If you don’t own a kayak, but have the means to transport one, Sacandaga Outdoor Center offers first-rate rentals for reasonable prices that you can launch in Lake Luzerne.


Glen Lake

Surface Area: 320+ acres

Average Depth: 18ft.

Directions to Public Boat Launch: Glen Lake Canoe/Kayak Launch Site – 290 Glen Lake Road, Lake George

Restrictions: parking for 10 cars, car-top boats only, hand launch from dock, trailers prohibited, swimming prohibited

There is a reason why many choose to live year-round or spend their summers in private camps on Glen Lake. The picturesque shores here are residentially developed, leaving only one access to the lake for paddlers and a small fishing dock.

Year-round recreation can be found on Glen Lake from ice fishing in the winter to kayaking in the summer. The calm and wide-open waters are great for novice paddlers to practice their strokes or for amateur anglers to practice casting.

If you own watercraft and know you’ll be heading to Glen Lake all summer long, rent out a space on the storage racks here for your kayak, canoe, or SUP (Stand-Up Paddleboard).

When you’ve had enough paddling and your stomach starts rumbling, load up the car and walk over to The Docksider, directly next door to the launch site. Enjoy a delicious lunch or dinner on the patio while fondly admiring the waters you just crossed.


Loon Lake

Surface Area: 590+ acres

Average Depth: 15 ft.

Directions to Public Boat Launch:

  • Loon Lake Public Access (navigate to this address for O.P. Frederick’s and Loon Lake Public Access is directly across the road) – 5064 NY-8, Chestertown
  • Loon Lake Public Beach5381 NY-9, Chestertown

Restrictions:

  • Loon Lake Public Access: parking for 6 cars, hand launch from dock
  • Loon Lake Public Beach: hand launch, nonmotorized vessels only

There are two ways to access tranquil, wishbone-shaped Loon Lake in the Town of Chester. Loon Lake Public Access on the southern end off Route 8 has two small docks, but kayakers and canoers are better off at Loon Lake Public Beach where they can hand launch their boats from shallower waters. Set up a picnic or go for a swim at the Public Beach before, after, or between kayaking outings.

The general speed limit for motorized boats on Loon Lake is 45 mph, so paddlers less comfortable in their wakes should stray no further than 200 feet from the shoreline.

Loon Lake Marina has “everything you need for a day on the water” including kayak and SUP daily rentals that are both lightweight and stable for your freshwater endeavors on Loon Lake.

With tired arms and restless legs, head to a Chester Challenge trailhead. Catch the opposite perspective and bird’s-eye view of Loon Lake from hikes up Kipp or Stewart Mountain.


Brant Lake

Surface Area: 1,300+ acres

Average Depth: 30 ft.

Directions to Public Boat Launch: Brant Lake Public Boat Launch – 6799 NY-8, Brant Lake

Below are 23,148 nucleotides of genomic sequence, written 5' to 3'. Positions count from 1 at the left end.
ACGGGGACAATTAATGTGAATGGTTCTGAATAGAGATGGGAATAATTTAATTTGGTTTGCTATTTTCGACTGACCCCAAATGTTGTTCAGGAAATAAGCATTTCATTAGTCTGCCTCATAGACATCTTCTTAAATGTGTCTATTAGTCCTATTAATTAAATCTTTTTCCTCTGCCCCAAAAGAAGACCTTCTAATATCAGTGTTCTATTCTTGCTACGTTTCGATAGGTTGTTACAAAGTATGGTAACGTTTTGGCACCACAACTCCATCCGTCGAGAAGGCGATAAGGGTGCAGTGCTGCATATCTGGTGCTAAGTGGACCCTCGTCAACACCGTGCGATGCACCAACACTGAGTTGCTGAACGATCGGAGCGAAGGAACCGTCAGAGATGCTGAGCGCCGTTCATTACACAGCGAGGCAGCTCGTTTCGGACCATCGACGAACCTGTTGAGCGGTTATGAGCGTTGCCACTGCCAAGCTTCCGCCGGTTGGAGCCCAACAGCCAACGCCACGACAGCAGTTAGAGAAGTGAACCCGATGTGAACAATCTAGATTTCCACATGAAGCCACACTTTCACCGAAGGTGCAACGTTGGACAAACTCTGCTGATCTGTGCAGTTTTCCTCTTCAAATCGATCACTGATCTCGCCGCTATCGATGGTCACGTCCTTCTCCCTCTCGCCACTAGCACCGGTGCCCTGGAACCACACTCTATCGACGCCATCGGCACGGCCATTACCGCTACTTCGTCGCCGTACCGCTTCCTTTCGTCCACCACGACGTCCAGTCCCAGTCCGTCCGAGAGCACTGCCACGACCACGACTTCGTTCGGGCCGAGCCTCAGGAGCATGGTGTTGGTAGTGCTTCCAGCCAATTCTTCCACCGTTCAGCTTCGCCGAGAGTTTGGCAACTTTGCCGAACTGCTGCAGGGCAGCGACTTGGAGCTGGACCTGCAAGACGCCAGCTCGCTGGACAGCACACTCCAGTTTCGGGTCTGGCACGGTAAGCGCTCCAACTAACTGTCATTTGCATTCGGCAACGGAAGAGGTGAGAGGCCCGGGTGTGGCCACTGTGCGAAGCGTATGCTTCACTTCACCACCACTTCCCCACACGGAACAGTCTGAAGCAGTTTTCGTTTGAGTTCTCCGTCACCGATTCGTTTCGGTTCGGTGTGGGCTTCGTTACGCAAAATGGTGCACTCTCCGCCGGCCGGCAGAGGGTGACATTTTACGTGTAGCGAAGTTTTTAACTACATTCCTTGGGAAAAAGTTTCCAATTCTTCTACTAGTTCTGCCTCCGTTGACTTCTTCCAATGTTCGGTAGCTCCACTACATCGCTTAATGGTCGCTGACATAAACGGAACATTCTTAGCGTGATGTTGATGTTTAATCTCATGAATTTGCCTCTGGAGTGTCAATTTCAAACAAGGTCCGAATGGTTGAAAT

Restrictions: parking for 11 cars and trailers

During the past century, Brant Lake has transformed into an affluent destination with historic summer camps and magnificent vacation homes dotting the shore. Once a canal used exclusively for transporting logs and lumber, is now miles of crystal-clear water for boating, fishing, and swimming.

Wealthy visitors have been attracted to Brant Lake for its bountiful fishing since the early 20th century, and anglers heading out in a kayak or canoe for today’s catch might just find a bass on the end of their hook.

Paddlers are permitted a closer view of the fairytale white manor, complete with turret, on Schultz Island.

Brant Lake is nestled between glacial mountains, creating opportunities for all kinds of “on the water” recreation and other nearby activities. If you’re both a kayaker and a cyclist, this hamlet is your paradise. The calm waters of the lake are encircled by backcountry roads and mountain bike paths. Naturally, all routes lead from The Hub.


Schroon River

Length: 67 miles

Average Depth: water elevation varies due to Starbuckville Dam

Directions to Public Boat Launch:

  • Schroon Lake Waterway Access – County Route 62/Glendale Road, Adirondack
  • Warren County Canoe Access Site (East Schroon River) – 1874 E Schroon River Road, Warrensburg
  • Schroon River Canoe/Kayak Access at County Home Bridge – County Home Bridge, Diamond Point

Restrictions:

  • Schroon Lake Waterway Access: parking for 45 cars and trailers
  • Warren County Canoe Access Site (East Schroon River): parking for 10 cars, car-top boats only, hand launch, shared with Adirondack Safari campground
  • Schroon River Canoe/Kayak Access at County Home Bridge: parking for 5 cars, car-top boats only, hand launch

Beginning at the confluence of Crowfoot Brook and New Pond Brook, the Schroon River flows south through the Lake George Area and ends at its confluence with the Hudson River in Warrensburg. Flatwater, slow-moving currents, and rapids – the Schroon River has thrills for every paddler.

From Starbuckville Dam in Chestertown to Riverbank in Bolton Landing is a 7-mile stretch of whitewater that meanders through hardwood forests with little signs of civilization along the river banks. During this stretch you will encounter the Class II wave train dubbed “Racecourse”, and the infamous Class III “Big Drop” that can be mostly avoided by a technical sneak route to the right. Beware of melting snow in the spring and summer rainstorms that can raise the river level and intensify the rapids. Most of these rapids, not including the Big Drop, can be scouted from Schroon River Road.

To tackle this whitewater, start at the Schroon Lake Waterway Access about 5 miles above the Starbuckville Dam. Here the river is much deeper, being interrupted by Schroon Lake, and traveled by motorboats who are generally courteous to paddlers.

The other two access points listed above are at the end of the Schroon, where the river widens and becomes shallower. Kayakers and canoers will be able to see the pebbly bottom and schools of fish swimming by. Signs of civilization are more apparent along these sandy shores where paddlers can stop for a rest or a swim.